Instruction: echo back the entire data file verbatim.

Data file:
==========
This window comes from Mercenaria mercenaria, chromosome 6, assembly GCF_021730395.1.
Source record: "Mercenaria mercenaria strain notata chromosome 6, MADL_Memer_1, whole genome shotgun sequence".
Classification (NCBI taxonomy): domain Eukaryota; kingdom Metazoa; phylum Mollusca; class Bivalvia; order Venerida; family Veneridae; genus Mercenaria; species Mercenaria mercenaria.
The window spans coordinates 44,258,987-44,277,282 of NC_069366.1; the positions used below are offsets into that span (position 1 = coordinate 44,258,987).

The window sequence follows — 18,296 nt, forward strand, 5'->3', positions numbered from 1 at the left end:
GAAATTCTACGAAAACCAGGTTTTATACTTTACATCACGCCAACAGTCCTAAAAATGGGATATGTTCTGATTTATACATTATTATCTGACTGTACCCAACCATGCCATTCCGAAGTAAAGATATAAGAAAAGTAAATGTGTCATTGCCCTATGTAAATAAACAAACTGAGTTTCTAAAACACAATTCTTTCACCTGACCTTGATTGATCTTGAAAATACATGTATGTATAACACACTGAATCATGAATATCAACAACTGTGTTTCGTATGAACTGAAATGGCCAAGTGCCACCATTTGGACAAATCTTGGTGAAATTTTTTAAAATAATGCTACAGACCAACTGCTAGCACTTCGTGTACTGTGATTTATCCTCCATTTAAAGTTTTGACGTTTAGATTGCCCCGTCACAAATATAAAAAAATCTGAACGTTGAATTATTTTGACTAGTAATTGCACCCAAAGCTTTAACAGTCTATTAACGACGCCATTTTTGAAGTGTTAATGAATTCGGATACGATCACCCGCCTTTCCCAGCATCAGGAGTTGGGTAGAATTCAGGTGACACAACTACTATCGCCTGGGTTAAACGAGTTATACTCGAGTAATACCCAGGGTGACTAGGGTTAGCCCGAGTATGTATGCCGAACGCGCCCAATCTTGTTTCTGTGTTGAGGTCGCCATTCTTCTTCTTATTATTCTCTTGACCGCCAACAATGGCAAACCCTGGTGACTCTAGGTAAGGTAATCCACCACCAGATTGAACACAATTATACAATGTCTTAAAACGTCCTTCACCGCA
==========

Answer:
This window comes from Mercenaria mercenaria, chromosome 6, assembly GCF_021730395.1.
Source record: "Mercenaria mercenaria strain notata chromosome 6, MADL_Memer_1, whole genome shotgun sequence".
Classification (NCBI taxonomy): domain Eukaryota; kingdom Metazoa; phylum Mollusca; class Bivalvia; order Venerida; family Veneridae; genus Mercenaria; species Mercenaria mercenaria.
The window spans coordinates 44,258,987-44,277,282 of NC_069366.1; the positions used below are offsets into that span (position 1 = coordinate 44,258,987).

The window sequence follows — 18,296 nt, forward strand, 5'->3', positions numbered from 1 at the left end:
GAAATTCTACGAAAACCAGGTTTTATACTTTACATCACGCCAACAGTCCTAAAAATGGGATATGTTCTGATTTATACATTATTATCTGACTGTACCCAACCATGCCATTCCGAAGTAAAGATATAAGAAAAGTAAATGTGTCATTGCCCTATGTAAATAAACAAACTGAGTTTCTAAAACACAATTCTTTCACCTGACCTTGATTGATCTTGAAAATACATGTATGTATAACACACTGAATCATGAATATCAACAACTGTGTTTCGTATGAACTGAAATGGCCAAGTGCCACCATTTGGACAAATCTTGGTGAAATTTTTTAAAATAATGCTACAGACCAACTGCTAGCACTTCGTGTACTGTGATTTATCCTCCATTTAAAGTTTTGACGTTTAGATTGCCCCGTCACAAATATAAAAAAATCTGAACGTTGAATTATTTTGACTAGTAATTGCACCCAAAGCTTTAACAGTCTATTAACGACGCCATTTTTGAAGTGTTAATGAATTCGGATACGATCACCCGCCTTTCCCAGCATCAGGAGTTGGGTAGAATTCAGGTGACACAACTACTATCGCCTGGGTTAAACGAGTTATACTCGAGTAATACCCAGGGTGACTAGGGTTAGCCCGAGTATGTATGCCGAACGCGCCCAATCTTGTTTCTGTGTTGAGGTCGCCATTCTTCTTCTTATTATTCTCTTGACCGCCAACAATGGCAAACCCTGGTGACTCTAGGTAAGGTAATCCACCACCAGATTGAACACAATTATACAATGTCTTAAAACGTCCTTCACCGCA